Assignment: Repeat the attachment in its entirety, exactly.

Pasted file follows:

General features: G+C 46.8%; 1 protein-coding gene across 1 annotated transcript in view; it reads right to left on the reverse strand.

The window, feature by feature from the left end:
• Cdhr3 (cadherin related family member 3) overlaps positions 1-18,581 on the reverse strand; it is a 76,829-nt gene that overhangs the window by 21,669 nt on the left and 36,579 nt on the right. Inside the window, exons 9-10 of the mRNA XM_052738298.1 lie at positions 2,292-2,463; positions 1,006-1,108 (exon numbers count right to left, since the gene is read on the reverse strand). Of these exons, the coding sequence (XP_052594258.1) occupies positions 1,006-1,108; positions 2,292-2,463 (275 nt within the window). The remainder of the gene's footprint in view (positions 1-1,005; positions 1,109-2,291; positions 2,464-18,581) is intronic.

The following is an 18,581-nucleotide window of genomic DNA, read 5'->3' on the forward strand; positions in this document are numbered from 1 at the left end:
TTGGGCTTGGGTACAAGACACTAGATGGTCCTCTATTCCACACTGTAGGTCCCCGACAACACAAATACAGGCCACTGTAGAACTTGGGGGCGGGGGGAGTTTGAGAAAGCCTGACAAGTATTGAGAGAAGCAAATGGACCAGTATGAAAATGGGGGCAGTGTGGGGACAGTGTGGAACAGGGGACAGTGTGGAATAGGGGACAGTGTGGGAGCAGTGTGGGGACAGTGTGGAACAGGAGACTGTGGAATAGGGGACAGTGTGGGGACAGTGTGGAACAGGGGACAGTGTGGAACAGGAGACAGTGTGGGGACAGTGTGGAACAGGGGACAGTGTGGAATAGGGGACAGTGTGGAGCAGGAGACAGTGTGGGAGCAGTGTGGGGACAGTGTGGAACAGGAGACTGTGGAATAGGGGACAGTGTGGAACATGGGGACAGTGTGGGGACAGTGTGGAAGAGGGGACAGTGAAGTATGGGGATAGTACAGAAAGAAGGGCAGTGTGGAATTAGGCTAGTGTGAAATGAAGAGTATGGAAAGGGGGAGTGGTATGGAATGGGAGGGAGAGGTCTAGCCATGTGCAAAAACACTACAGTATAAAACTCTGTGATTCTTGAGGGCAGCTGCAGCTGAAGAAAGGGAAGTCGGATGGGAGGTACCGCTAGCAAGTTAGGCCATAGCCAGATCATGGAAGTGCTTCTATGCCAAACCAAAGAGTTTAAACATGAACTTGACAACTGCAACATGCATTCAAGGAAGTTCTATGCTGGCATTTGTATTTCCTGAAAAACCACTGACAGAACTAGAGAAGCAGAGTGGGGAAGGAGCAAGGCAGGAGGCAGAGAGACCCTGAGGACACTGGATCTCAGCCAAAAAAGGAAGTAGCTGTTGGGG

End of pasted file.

General features: G+C 46.8%; 1 protein-coding gene across 1 annotated transcript in view; it reads right to left on the reverse strand.

The window, feature by feature from the left end:
• Cdhr3 (cadherin related family member 3) overlaps positions 1-18,581 on the reverse strand; it is a 76,829-nt gene that overhangs the window by 21,669 nt on the left and 36,579 nt on the right. Inside the window, exons 9-10 of the mRNA XM_052738298.1 lie at positions 2,292-2,463; positions 1,006-1,108 (exon numbers count right to left, since the gene is read on the reverse strand). Of these exons, the coding sequence (XP_052594258.1) occupies positions 1,006-1,108; positions 2,292-2,463 (275 nt within the window). The remainder of the gene's footprint in view (positions 1-1,005; positions 1,109-2,291; positions 2,464-18,581) is intronic.

The following is an 18,581-nucleotide window of genomic DNA, read 5'->3' on the forward strand; positions in this document are numbered from 1 at the left end:
TTGGGCTTGGGTACAAGACACTAGATGGTCCTCTATTCCACACTGTAGGTCCCCGACAACACAAATACAGGCCACTGTAGAACTTGGGGGCGGGGGGAGTTTGAGAAAGCCTGACAAGTATTGAGAGAAGCAAATGGACCAGTATGAAAATGGGGGCAGTGTGGGGACAGTGTGGAACAGGGGACAGTGTGGAATAGGGGACAGTGTGGGAGCAGTGTGGGGACAGTGTGGAACAGGAGACTGTGGAATAGGGGACAGTGTGGGGACAGTGTGGAACAGGGGACAGTGTGGAACAGGAGACAGTGTGGGGACAGTGTGGAACAGGGGACAGTGTGGAATAGGGGACAGTGTGGAGCAGGAGACAGTGTGGGAGCAGTGTGGGGACAGTGTGGAACAGGAGACTGTGGAATAGGGGACAGTGTGGAACATGGGGACAGTGTGGGGACAGTGTGGAAGAGGGGACAGTGAAGTATGGGGATAGTACAGAAAGAAGGGCAGTGTGGAATTAGGCTAGTGTGAAATGAAGAGTATGGAAAGGGGGAGTGGTATGGAATGGGAGGGAGAGGTCTAGCCATGTGCAAAAACACTACAGTATAAAACTCTGTGATTCTTGAGGGCAGCTGCAGCTGAAGAAAGGGAAGTCGGATGGGAGGTACCGCTAGCAAGTTAGGCCATAGCCAGATCATGGAAGTGCTTCTATGCCAAACCAAAGAGTTTAAACATGAACTTGACAACTGCAACATGCATTCAAGGAAGTTCTATGCTGGCATTTGTATTTCCTGAAAAACCACTGACAGAACTAGAGAAGCAGAGTGGGGAAGGAGCAAGGCAGGAGGCAGAGAGACCCTGAGGACACTGGATCTCAGCCAAAAAAGGAAGTAGCTGTTGGGG